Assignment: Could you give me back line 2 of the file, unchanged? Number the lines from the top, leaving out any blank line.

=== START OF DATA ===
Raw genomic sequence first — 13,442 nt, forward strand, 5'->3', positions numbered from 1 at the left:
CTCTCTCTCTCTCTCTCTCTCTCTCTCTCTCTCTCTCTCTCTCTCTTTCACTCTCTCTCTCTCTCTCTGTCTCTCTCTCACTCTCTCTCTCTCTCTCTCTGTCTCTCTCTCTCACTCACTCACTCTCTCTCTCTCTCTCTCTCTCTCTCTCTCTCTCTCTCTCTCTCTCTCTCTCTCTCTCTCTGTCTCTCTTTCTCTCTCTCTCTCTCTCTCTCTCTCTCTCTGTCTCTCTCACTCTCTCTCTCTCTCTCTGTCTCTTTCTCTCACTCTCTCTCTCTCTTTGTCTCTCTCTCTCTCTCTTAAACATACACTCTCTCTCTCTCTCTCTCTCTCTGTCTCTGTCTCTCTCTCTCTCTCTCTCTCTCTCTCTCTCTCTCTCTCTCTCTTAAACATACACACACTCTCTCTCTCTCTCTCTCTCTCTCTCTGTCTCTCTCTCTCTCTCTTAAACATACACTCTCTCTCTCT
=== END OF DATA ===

CTCTCTCTCTCTCTCTCTCTCTCTCTCTCTCTCTCTCTCTCTCTCTTTCACTCTCTCTCTCTCTCTCTGTCTCTCTCTCACTCTCTCTCTCTCTCTCTCTGTCTCTCTCTCTCACTCACTCACTCTCTCTCTCTCTCTCTCTCTCTCTCTCTCTCTCTCTCTCTCTCTCTCTCTCTCTCTCTCTGTCTCTCTTTCTCTCTCTCTCTCTCTCTCTCTCTCTCTCTGTCTCTCTCACTCTCTCTCTCTCTCTCTGTCTCTTTCTCTCACTCTCTCTCTCTCTTTGTCTCTCTCTCTCTCTCTTAAACATACACTCTCTCTCTCTCTCTCTCTCTCTGTCTCTGTCTCTCTCTCTCTCTCTCTCTCTCTCTCTCTCTCTCTCTCTCTCTTAAACATACACACACTCTCTCTCTCTCTCTCTCTCTCTCTCTGTCTCTCTCTCTCTCTCTTAAACATACACTCTCTCTCTCT